Poor Pregnant Women with Herpes Don't Get Meds, and Someone Notices
GlaxoSmithKline, in testing their herpes med, Valtrex, may have put women in harm's way. This according to Public Citizen, which, in the Dec 1 issue of Obstetrics and Gynecology accuses the pharma giant of withholding important medication from poor and minority women.
In a recent clinical trial 168 pregnant women were given a placebo rather than an alternative herpes drug, while the other 170 were given medication. This, despite the fact that research has shown that the drug and its generic, acyclovir, reduces risks associated with herpes and pregnancy (the virus can be fatal for infants who contract the disease at birth).
The study, which took place earlier this year and was funded by GlaxoSmithKline, enrolled more than 300 black and Hispanic pregnant women at Parkland Hospital in Dallas. The hospital serves a largely indigent population. Public Citizen's Dr. Peter Lurie is outraged:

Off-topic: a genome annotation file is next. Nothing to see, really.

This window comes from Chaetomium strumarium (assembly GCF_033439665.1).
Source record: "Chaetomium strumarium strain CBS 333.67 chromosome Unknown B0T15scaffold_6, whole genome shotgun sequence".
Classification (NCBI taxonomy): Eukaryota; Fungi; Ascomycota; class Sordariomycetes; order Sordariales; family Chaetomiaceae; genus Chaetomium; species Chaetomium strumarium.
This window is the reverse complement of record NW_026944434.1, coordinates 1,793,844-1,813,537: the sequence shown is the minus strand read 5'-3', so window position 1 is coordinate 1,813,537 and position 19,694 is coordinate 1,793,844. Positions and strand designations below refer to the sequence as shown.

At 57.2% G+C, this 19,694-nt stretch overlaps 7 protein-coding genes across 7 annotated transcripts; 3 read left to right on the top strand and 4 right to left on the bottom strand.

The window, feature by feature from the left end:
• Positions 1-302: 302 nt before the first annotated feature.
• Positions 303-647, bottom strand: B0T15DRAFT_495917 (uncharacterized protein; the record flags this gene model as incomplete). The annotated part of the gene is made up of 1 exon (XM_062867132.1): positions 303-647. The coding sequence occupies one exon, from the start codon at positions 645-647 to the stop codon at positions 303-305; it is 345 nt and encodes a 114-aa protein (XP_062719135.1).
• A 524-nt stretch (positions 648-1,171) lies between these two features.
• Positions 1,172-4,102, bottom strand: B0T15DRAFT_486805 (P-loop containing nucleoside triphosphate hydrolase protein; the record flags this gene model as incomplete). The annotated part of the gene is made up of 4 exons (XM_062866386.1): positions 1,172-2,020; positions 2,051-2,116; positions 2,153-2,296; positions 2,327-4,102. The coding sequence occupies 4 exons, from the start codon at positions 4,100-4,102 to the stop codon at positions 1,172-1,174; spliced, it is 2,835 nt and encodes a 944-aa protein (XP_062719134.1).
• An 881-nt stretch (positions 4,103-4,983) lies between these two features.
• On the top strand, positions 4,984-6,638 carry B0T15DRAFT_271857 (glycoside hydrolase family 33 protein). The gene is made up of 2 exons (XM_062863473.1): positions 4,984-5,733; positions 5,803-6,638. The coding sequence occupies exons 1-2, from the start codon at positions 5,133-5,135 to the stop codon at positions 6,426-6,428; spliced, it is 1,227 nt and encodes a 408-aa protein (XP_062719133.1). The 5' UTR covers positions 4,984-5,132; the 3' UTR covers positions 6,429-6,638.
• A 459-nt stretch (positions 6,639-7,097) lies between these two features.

"What I don't understand is how you can do a research study and conclude that a drug is effective and then stare a bunch of pregnant women in the face and withhold the very drug you've just recommended."
A doctor involved in the study, Dr. George Wendel, would not comment specifically on allegations that poor women were taken advantage of, instead saying that the study was designed and conducted "according to good research practices" and was approved by the hospital's ethics review board.